It’s the most cliche question, but who are some musicians/artists/people in general who inspire you?
I actually love this question. The people in my life who inspire me are the ones who’ve been through hard shit and keep going. The people who are still strong even if they’re struggling to have their voices heard.

I have an obsession with vocalists, particularly those who use their voices to extreme and unexpected ends: Blixa Bargeld, Diamanda Galas, Klaus Nomi, Kathy Berberian, Joan la Barbara, Yma Sumac, Philippe Jaroussky, Andreas Scholl, Attila Csihar are just a few off the top of my head that have been really important to my development. One of my favorite artists is Rainer Maria Fassbinder, and his theatrical, ghastly, content-saturated films are hugely inspirational to my aesthetic in general, I think Fassbinder is largely responsible for my constant use of dramatic shifts. His work was very cerebral but also very beautiful, there’s a lot of texture to it.

A major reason I keep making music when I feel like I should stop is my closest friend Scøtt Reber, Work/Death, who has been an amazing support system for me for the past two years. Scøtt is almost a mythical figure in Providence and is rarely seen aside from at shows. He makes the most beautiful, perfect music. Technically he ‘does noise’ but it’s so much more, he’s totally a savant, he painstakingly crafts these really dense soundscapes that are a culmination of musical intuition, emotional sincerity, and theoretical knowledge which are somehow perfectly balanced and so well executed — but everything still sounds broken. He has this massive brainspace occupied solely by 20th century avant-garde schools of thought about tonality and human cognitive understanding of sound, he knows more about music than pretty much every music scholar I’ve ever met. The screensaver on his laptop is a black void with a white text box that bounces around, it says: “Yr fucked and everything is fucked. keep trying to fix things. it’s still fucked. keep trying.” I think of this every day.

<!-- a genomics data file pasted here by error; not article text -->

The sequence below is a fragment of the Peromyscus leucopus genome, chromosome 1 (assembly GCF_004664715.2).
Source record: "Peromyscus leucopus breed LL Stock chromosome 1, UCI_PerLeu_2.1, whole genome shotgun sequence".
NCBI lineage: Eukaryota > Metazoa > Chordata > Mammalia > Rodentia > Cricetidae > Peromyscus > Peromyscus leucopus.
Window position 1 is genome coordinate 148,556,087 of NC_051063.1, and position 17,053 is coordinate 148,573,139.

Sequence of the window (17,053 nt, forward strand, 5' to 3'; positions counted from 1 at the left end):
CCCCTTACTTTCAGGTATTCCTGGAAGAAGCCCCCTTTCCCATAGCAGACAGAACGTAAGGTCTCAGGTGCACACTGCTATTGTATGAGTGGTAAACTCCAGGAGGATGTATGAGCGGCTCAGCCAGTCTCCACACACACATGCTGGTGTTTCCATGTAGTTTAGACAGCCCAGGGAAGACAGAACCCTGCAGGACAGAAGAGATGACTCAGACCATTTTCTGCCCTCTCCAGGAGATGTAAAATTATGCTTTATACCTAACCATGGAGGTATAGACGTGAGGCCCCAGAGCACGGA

Words: Teddie Taylor // Listen to All Bitches Die below: